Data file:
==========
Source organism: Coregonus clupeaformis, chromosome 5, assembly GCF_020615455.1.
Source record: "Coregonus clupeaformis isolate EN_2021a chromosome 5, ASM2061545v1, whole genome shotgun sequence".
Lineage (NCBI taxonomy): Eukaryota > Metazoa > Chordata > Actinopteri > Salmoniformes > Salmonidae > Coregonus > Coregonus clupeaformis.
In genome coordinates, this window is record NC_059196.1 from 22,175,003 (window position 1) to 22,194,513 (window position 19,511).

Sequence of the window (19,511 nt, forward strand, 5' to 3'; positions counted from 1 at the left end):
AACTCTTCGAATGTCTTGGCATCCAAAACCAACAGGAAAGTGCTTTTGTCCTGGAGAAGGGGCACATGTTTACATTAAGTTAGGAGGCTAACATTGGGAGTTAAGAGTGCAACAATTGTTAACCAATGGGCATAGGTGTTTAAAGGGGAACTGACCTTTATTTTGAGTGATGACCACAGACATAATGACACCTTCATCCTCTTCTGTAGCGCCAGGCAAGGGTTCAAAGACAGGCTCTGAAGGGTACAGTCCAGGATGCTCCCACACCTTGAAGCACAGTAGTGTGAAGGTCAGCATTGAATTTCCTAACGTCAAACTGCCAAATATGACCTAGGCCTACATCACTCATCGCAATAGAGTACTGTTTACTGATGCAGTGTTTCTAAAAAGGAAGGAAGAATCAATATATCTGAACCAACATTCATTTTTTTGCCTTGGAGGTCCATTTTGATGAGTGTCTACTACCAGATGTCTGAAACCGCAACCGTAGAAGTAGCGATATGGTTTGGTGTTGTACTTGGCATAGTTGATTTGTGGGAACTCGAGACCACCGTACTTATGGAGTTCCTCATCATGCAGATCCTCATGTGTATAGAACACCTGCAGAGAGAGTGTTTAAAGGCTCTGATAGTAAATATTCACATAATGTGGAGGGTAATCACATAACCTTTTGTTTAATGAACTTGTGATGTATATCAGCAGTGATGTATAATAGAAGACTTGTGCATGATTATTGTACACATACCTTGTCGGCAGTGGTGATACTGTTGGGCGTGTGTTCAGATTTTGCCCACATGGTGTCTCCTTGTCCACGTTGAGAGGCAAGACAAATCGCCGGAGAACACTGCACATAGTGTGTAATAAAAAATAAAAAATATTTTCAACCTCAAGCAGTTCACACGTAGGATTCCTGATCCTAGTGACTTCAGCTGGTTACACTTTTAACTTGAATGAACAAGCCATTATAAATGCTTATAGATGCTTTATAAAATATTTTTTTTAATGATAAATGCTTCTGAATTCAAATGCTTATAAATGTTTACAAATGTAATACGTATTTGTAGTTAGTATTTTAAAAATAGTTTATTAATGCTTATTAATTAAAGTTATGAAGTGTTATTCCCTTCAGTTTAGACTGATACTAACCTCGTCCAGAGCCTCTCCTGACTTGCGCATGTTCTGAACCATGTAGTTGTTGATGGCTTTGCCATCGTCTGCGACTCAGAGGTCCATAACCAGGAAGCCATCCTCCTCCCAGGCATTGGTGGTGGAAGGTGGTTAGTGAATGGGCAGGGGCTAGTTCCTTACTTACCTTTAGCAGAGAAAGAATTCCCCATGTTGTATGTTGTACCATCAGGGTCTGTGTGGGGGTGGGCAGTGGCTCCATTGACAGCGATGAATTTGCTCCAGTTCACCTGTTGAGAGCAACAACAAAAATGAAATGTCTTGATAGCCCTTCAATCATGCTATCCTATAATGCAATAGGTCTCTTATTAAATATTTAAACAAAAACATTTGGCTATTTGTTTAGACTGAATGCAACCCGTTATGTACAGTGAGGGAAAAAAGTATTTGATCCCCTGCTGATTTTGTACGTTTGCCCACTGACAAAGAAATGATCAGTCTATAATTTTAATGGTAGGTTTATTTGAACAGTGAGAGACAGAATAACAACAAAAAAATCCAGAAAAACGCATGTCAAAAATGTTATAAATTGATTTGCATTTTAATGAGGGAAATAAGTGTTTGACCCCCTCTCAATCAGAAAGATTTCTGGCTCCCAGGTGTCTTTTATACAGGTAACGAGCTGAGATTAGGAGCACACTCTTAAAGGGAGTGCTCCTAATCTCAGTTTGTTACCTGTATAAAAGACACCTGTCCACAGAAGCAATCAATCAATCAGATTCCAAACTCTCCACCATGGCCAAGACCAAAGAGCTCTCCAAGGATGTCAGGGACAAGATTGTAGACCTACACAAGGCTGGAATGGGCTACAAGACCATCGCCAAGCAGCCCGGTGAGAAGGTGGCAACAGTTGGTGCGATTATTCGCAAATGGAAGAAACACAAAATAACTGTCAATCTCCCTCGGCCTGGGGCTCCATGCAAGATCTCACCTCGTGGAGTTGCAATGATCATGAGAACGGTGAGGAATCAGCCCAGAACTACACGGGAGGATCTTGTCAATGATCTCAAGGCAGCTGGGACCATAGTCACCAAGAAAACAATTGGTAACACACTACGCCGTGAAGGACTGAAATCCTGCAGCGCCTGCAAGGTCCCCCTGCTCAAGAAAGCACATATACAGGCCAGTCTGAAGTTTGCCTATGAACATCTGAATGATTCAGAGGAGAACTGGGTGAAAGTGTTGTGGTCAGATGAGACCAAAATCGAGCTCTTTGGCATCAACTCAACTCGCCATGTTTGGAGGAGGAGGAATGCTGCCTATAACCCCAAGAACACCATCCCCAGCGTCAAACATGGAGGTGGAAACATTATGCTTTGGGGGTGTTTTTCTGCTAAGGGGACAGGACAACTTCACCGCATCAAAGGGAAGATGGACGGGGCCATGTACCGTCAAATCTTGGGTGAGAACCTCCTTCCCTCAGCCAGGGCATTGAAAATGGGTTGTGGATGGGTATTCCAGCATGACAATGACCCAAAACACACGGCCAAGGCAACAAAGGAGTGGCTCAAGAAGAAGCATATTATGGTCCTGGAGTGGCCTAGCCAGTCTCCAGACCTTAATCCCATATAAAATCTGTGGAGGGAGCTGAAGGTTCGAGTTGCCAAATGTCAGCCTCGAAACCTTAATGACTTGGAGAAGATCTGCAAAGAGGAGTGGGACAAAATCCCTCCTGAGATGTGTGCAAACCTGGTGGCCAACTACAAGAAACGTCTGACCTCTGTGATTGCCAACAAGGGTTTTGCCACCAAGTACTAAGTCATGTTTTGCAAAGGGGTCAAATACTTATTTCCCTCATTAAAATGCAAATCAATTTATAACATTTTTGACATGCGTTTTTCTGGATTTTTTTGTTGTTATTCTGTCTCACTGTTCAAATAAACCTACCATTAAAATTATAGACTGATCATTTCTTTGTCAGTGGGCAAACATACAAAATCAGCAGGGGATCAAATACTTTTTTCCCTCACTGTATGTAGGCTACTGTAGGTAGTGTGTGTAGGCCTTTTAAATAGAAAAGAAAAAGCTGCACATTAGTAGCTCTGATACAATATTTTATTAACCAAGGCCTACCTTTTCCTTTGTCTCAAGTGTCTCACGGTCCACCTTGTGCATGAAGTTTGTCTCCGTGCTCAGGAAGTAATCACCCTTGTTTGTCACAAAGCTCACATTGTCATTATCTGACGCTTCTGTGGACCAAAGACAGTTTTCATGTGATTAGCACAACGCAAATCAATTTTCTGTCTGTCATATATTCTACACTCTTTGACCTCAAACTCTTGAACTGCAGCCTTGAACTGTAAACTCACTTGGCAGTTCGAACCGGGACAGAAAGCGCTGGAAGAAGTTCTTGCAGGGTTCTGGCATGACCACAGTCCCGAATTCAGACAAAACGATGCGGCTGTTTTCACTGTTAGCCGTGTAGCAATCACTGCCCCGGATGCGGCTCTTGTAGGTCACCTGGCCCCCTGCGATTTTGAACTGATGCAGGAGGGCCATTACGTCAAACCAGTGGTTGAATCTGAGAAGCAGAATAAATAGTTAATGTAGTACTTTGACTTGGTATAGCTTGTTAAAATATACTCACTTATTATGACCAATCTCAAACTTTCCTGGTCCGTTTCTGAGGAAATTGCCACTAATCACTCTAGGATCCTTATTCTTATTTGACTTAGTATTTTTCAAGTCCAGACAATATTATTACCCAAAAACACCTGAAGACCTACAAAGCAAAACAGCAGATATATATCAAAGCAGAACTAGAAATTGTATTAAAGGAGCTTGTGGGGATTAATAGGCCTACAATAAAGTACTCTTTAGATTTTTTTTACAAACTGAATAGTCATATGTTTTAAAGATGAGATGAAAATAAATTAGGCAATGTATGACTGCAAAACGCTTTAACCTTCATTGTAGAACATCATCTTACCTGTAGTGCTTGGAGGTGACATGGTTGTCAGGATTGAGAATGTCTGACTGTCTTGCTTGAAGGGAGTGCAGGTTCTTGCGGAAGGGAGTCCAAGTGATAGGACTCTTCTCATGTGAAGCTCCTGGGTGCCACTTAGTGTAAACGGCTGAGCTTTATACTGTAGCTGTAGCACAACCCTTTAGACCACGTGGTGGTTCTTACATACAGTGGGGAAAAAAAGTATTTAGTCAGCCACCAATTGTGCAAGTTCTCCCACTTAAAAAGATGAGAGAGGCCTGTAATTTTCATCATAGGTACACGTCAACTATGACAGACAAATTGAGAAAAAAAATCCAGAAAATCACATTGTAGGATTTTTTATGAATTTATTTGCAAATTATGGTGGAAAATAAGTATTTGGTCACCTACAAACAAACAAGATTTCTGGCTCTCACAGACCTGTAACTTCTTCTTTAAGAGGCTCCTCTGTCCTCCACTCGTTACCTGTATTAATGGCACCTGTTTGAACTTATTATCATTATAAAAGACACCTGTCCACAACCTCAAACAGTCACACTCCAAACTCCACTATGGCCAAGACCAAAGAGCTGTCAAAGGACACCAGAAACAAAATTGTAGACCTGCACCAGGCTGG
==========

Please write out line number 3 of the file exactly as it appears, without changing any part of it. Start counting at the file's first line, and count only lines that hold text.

Lineage (NCBI taxonomy): Eukaryota > Metazoa > Chordata > Actinopteri > Salmoniformes > Salmonidae > Coregonus > Coregonus clupeaformis.